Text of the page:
“Booty flashes,” as she refers to them, are a little scarce.
“I don’t ask for enough booty flashes. I do enough. I do enough of all of them.”
Marla Richardson, the ever-so-innocent-looking 19-year-old Crush Doll, got her first taste of a BohoCrush event at the tutu party at Club Underground in February. Along with her and a dozen other Crush Dolls, there were about a thousand people squeezed into the bar’s fairly large two rooms. One out of 10 of those people were middle-aged men wearing tutus.
The tutus were just for fun.
“It’s just a way of bringing us all together,” says Richardson, who was sporting a tutu and lace underwear while hula hooping during the party. “I’ve just met so many creative people. It’s just a lot of fun.
“The bigger parties that they have—it gets a little more crazy. The burlesque girls are performing. People get a little more rowdy. The Burning Man side comes out more.”
The tutu party was a fundraiser for a few different Burning Man camps. BohoCrush is invited to a lot of events hosted by other organizations, O’Leare says.
At one point in the night, O’Leare’s boyfriend Jensen, who was sporting a tutu and taking photographs at the party, politely asked an attractive 20-something woman he had met two minutes prior to show him her breasts. She gladly complied. A moment later, the young woman and three or four Crush Dolls are showing off their breasts to each other.
No wonder Jensen is so good at what he does.
Leave it on
Richardson had never done anything like what she’d seen with BohoCrush before. The somewhat shy college student, while pretty with tanned skin, brown eyes and a stunning smile, seems like an unlikely candidate to model naked. Self described as “kinda nerdy in high school,” the 2006 Galena High School graduate never planned on doing adult modeling. Maybe that’s why she decided to do her photo shoot dressed … well, sort of dressed … no girl parts showing.
“I was really nervous,” says Richardson of her first modeling experience. “But now I’ve been hanging out with them and having a lot of fun. … I feel so comfortable with them. They’re like family, you know.
“Honestly, I think it’s more creative than risqué,” she says of the photo shoot. “I think a little goes a long way. I’m not as crazy as a lot of the girls. I think you have to leave something for the imagination. … I would never get nude in front of the camera.”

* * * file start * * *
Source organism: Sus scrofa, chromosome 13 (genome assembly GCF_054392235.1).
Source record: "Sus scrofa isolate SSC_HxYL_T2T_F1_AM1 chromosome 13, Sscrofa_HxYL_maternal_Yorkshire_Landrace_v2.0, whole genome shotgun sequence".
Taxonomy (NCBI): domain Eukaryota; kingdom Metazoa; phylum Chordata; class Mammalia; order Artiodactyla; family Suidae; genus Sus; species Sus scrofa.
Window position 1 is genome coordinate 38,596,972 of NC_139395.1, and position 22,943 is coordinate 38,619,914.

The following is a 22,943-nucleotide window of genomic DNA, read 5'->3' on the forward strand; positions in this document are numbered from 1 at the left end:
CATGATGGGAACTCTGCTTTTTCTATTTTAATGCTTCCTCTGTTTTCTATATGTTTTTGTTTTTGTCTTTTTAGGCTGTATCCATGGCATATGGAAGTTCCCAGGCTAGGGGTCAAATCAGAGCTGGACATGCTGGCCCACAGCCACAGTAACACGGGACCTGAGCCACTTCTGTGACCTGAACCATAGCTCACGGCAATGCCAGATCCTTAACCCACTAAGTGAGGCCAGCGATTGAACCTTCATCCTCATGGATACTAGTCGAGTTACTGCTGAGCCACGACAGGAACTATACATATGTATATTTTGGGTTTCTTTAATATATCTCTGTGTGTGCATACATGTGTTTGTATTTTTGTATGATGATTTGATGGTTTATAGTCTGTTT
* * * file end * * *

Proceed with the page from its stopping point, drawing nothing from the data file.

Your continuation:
“No,” she says with a laugh.
“I think I’m more what they stand for—showing the beauty of individuals and capturing it on film. If you want to get naked, more power to you. The girls who do are beautiful. But the girls who don’t are just as beautiful.”
Richardson says she has been dancing since early childhood and now makes her living by teaching dance seminars across the West Coast and dancing at various venues in Reno. All that considered, she’s still not quite ready to tackle anything as wild as burlesque dancing.
She attends BohoCrush events on a regular basis, though, and plans on doing more photo shoots for Bohocrush.com soon.
One person’s porn is another’s erotica
While the Crush Dolls are entertaining audiences, Jensen is shooting as many photos for Bohocrush.com as he can. He knows that many people would consider his photography porn.
Jensen says he mostly disregards how other people interpret his work. “Probably because I don’t want them to take that from me.”
“It has to be called adult,” Jensen says. “If there was another term to call it, we probably would use it.” Wary of definitions, Jensen doesn’t put his name on his photographs.
“I’d rather someone say ‘That’s a piece of crap!’ rather than, ‘Oh, it’s a Shone Jensen, it must be good.'”
Nudity has been used in art throughout the ages. “Erotica can be art,” Jensen says. “It’s not all pornography … if it’s done in a way of happy, consenting adults, it should be OK.”
BohoCrush has worked with various artists, from models to musicians all over the world. “We all come together, like-minds, to support each other,” says O’Leare. “That’s what artists do.”
Martin is uncertain as to the future of BohoCrush, but she seems open to whatever path the group finds open.
“Wherever it takes us,” says Martin. “I don’t know. I couldn’t tell you. … It’ll never end. We’ll always be somewhere, doing something.”
While Reno, being so close to Black Rock City, home of Burning Man, may be one of the more risqué cities in the West, it is pretty conservative compared to say, Paris, where BohoCrush wouldn’t get a second glance.
“Most of our site members aren’t even from here,” Martin says. “We have a lot of European, a lot of German fans.”
“They have nude beaches all over the world,” she says to further her point, “not very many here. Over there, nudity isn’t something that’s considered.” She pauses. “People there don’t look at it as if it’s a bad thing.
“It’s a way of life. It’s a part of life, and that’s how it should be. Everybody has the same body parts. They just look different on different people.”
And with O’Leare and Martin in nipple tassels and underwear, those body parts are hard to ignore.